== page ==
As our life expectancies increase, preventive measures must be taken to ensure that we keep our bones strong and dense. By eating more soy foods and less animal protein, we will be better able to absorb and retain calcium in our bones and prevent osteoporosis. By walking and increasing our activity levels, we will help our bones gain strength and improve muscle tone. These simple dietary and lifestyle changes will also increase energy levels, enhance mobility and help us stay young at any age.

Copyright © Monique N. Gilbert - All Rights Reserved.

Looking for a quick and tasty bone-building recipe? Then try this delicious cholesterol-free heart-healthy dip, which provides easy-to-assimilate calcium and antioxidants.


5.3 ounces tofu (1/3 of a 16-ounce block firm tofu)
4 tablespoons soymilk (1/4 cup)
2 tablespoons extra virgin olive oil
1/2 tablespoon dry parsley flakes
1 teaspoon Dijon mustard
1/2 teaspoon dry oregano
1/2 teaspoon dry basil
1/2 teaspoon salt
2 cloves garlic (medium cloves)


1. Blend ingredients in a food processor for a full 1-2 minutes, until it's smooth and creamy.
2. Transfer dip to a bowl and chill before serving. Serve with fresh cut up vegetables, chips or wholesome crackers.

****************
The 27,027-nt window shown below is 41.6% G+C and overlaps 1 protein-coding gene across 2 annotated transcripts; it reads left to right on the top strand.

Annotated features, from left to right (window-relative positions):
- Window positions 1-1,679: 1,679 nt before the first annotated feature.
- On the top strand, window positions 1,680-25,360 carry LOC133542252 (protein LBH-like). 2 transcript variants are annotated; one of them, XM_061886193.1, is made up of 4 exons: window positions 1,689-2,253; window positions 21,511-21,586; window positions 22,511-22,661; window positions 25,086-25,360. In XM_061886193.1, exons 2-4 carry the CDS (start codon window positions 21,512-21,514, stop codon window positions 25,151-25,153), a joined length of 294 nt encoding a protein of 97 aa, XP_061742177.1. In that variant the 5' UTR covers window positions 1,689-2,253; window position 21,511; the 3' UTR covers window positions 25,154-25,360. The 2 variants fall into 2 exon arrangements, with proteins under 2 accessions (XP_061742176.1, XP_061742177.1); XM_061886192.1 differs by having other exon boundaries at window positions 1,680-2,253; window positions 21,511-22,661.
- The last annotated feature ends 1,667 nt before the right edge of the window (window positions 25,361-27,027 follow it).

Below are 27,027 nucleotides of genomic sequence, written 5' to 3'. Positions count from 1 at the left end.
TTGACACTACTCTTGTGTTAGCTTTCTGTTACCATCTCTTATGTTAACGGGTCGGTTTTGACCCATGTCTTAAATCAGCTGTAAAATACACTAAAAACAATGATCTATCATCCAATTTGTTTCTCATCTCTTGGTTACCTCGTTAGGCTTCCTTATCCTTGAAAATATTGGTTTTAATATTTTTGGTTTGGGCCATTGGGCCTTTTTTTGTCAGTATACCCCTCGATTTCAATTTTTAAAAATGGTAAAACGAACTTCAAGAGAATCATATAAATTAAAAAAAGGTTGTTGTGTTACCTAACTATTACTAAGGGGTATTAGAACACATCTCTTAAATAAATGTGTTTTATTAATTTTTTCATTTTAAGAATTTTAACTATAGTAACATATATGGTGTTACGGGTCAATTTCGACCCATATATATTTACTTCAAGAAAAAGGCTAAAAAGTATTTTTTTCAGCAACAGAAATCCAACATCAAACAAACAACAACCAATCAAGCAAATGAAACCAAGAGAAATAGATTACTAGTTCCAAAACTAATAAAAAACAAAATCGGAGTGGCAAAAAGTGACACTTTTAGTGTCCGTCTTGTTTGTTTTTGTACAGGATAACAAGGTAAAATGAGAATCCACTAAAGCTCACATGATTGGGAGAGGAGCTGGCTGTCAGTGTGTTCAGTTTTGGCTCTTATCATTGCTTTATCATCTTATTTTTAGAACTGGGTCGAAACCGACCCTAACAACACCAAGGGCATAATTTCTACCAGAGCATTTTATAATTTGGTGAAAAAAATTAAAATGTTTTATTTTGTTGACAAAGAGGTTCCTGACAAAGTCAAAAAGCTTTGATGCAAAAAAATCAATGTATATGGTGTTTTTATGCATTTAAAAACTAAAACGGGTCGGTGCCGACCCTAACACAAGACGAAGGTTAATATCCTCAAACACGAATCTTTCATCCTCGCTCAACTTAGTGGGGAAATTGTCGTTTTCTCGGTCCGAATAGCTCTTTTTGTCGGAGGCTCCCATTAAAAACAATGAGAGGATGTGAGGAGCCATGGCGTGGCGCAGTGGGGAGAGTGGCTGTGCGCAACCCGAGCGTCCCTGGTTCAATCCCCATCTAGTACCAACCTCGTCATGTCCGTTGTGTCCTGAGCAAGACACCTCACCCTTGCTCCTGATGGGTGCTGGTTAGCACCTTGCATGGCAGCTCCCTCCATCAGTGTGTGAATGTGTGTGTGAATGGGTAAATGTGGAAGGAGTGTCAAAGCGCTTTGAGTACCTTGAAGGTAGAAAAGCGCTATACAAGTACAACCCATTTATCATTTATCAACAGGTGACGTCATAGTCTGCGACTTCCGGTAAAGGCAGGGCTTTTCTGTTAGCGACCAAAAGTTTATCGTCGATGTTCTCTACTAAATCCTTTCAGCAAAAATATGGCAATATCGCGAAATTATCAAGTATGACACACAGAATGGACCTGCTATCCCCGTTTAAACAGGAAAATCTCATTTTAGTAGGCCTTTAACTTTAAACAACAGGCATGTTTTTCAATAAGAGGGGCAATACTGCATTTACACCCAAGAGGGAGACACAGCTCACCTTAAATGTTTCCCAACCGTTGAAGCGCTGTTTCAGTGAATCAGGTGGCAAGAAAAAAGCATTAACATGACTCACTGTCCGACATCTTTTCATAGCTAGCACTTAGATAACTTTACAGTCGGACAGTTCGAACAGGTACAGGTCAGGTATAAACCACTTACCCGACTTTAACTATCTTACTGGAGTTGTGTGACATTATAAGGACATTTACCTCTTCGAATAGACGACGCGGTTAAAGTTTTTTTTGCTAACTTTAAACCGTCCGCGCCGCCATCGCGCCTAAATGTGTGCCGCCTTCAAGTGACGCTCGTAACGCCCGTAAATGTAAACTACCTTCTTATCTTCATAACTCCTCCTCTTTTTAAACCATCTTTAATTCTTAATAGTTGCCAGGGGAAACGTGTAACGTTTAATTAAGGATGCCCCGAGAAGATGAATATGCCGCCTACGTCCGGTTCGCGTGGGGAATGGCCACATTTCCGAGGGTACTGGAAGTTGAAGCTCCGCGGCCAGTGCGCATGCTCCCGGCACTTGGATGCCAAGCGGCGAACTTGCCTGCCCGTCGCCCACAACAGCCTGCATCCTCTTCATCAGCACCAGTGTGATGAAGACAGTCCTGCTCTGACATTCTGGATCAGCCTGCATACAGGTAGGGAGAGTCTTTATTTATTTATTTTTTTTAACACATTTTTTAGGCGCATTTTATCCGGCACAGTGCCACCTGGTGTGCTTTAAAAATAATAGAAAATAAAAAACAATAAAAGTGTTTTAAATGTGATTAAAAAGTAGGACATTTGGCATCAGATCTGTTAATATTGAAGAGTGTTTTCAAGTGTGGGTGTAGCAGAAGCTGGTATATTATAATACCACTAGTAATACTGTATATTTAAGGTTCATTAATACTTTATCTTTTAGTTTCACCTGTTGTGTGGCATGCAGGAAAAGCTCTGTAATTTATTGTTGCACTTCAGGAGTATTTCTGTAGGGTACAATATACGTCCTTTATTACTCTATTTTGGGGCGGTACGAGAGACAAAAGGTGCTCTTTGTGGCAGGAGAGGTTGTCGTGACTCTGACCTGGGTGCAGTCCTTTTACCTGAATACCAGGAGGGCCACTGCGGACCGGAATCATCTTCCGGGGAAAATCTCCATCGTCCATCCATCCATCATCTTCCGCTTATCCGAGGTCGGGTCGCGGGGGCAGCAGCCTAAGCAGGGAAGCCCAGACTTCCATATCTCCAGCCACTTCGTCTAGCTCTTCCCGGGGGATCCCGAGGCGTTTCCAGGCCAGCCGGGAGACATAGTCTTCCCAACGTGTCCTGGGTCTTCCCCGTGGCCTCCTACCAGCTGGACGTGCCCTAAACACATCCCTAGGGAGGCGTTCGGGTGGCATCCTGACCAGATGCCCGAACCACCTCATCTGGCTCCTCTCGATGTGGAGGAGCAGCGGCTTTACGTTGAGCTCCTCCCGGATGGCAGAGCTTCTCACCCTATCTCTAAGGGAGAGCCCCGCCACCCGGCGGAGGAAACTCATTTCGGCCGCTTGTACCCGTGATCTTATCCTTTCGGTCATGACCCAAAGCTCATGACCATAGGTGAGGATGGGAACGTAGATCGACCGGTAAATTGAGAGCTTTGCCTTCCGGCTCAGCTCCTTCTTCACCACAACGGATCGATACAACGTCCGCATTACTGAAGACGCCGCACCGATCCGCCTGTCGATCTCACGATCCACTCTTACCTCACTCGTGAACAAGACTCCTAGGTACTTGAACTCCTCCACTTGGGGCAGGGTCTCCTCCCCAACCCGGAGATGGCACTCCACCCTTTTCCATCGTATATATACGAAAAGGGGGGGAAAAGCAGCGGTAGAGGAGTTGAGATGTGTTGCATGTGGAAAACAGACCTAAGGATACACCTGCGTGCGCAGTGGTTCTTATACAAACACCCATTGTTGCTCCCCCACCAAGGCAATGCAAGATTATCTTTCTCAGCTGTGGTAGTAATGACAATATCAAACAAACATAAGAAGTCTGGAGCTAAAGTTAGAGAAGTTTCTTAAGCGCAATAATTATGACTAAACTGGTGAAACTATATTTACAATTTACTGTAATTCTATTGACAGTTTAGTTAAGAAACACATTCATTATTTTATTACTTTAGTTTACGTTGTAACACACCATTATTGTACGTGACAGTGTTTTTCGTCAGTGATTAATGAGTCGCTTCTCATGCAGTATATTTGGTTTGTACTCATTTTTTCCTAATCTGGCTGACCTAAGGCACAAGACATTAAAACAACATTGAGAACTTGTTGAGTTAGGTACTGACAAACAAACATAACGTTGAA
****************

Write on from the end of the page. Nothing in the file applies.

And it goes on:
Makes about 1 cup (2-4 servings)

This recipe is from Monique N. Gilbert's book
Virtues of Soy: A Practical Health Guide and Cookbook
(Universal Publishers, 2001
, pp. 85
Monique N. Gilbert, B.Sc.

Natural Health Advocate,
Certified Personal Trainer/Fitness Counselor,
Vegetarian and Vegan Recipe Developer,
Soy Food Connoisseur,
Author, Artist and Freelance Writer

Monique began eating a whole grain, vegetable-rich diet as a child. This introduced her to a healthier way of eating and became the foundation of her dietary choices as an adult. She became a full-fledged vegetarian on Earth Day 1990. Over the years she has increased her knowledge and understanding about health and fitness, and the important role diet plays in a person's strength, vitality and longevity. Monique feels it is her mission to educate and enlighten everyone about the benefits of healthy eating and living.

If you're serious about enhancing your health and diet,
order your copy of

Virtues of Soy:
A Practical Health Guide and Cookbook

Click here to go to the
Book Description and Ordering Information page


Copyright © 2000-2011 by Monique N. Gilbert. All Rights Reserved.

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This blog is only intended to offer health information to help you understand the benefits of a healthy diet and lifestyle. It is not intended to diagnose, dispense medical advise or prescribe the use of diet as a form of treatment for illness without medical approval. In the event you use this information without a health practitioner's approval, you are prescribing for yourself, which is your right. However, the publisher and author assume no responsibility.